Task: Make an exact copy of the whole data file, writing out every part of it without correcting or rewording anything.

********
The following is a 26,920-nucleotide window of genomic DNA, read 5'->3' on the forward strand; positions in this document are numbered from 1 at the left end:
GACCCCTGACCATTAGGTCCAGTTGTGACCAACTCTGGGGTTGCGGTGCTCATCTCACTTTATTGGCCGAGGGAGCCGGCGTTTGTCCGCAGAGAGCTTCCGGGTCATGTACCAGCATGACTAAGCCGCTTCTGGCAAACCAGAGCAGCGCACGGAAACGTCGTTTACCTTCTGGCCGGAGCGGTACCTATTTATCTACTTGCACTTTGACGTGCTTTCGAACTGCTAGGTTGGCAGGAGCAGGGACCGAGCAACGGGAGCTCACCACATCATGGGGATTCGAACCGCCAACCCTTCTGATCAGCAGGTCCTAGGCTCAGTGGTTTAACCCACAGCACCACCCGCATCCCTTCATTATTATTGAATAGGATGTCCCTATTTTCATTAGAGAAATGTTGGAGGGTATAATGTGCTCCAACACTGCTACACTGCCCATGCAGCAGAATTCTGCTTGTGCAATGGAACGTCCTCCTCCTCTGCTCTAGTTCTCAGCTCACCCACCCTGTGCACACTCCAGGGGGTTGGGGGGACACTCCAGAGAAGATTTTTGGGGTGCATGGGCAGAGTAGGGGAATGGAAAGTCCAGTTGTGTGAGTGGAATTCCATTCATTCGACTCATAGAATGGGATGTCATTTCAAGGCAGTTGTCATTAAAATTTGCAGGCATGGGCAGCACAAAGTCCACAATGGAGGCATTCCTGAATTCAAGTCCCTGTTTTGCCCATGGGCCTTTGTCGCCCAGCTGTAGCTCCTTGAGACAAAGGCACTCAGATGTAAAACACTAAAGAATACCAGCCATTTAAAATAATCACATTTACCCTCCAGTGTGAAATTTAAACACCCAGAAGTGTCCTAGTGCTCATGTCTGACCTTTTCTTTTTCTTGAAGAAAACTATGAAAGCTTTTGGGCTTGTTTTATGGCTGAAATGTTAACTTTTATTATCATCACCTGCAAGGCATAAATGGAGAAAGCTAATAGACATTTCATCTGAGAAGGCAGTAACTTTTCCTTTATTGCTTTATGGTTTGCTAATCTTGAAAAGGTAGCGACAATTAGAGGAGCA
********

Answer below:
The following is a 26,920-nucleotide window of genomic DNA, read 5'->3' on the forward strand; positions in this document are numbered from 1 at the left end:
GACCCCTGACCATTAGGTCCAGTTGTGACCAACTCTGGGGTTGCGGTGCTCATCTCACTTTATTGGCCGAGGGAGCCGGCGTTTGTCCGCAGAGAGCTTCCGGGTCATGTACCAGCATGACTAAGCCGCTTCTGGCAAACCAGAGCAGCGCACGGAAACGTCGTTTACCTTCTGGCCGGAGCGGTACCTATTTATCTACTTGCACTTTGACGTGCTTTCGAACTGCTAGGTTGGCAGGAGCAGGGACCGAGCAACGGGAGCTCACCACATCATGGGGATTCGAACCGCCAACCCTTCTGATCAGCAGGTCCTAGGCTCAGTGGTTTAACCCACAGCACCACCCGCATCCCTTCATTATTATTGAATAGGATGTCCCTATTTTCATTAGAGAAATGTTGGAGGGTATAATGTGCTCCAACACTGCTACACTGCCCATGCAGCAGAATTCTGCTTGTGCAATGGAACGTCCTCCTCCTCTGCTCTAGTTCTCAGCTCACCCACCCTGTGCACACTCCAGGGGGTTGGGGGGACACTCCAGAGAAGATTTTTGGGGTGCATGGGCAGAGTAGGGGAATGGAAAGTCCAGTTGTGTGAGTGGAATTCCATTCATTCGACTCATAGAATGGGATGTCATTTCAAGGCAGTTGTCATTAAAATTTGCAGGCATGGGCAGCACAAAGTCCACAATGGAGGCATTCCTGAATTCAAGTCCCTGTTTTGCCCATGGGCCTTTGTCGCCCAGCTGTAGCTCCTTGAGACAAAGGCACTCAGATGTAAAACACTAAAGAATACCAGCCATTTAAAATAATCACATTTACCCTCCAGTGTGAAATTTAAACACCCAGAAGTGTCCTAGTGCTCATGTCTGACCTTTTCTTTTTCTTGAAGAAAACTATGAAAGCTTTTGGGCTTGTTTTATGGCTGAAATGTTAACTTTTATTATCATCACCTGCAAGGCATAAATGGAGAAAGCTAATAGACATTTCATCTGAGAAGGCAGTAACTTTTCCTTTATTGCTTTATGGTTTGCTAATCTTGAAAAGGTAGCGACAATTAGAGGAGCA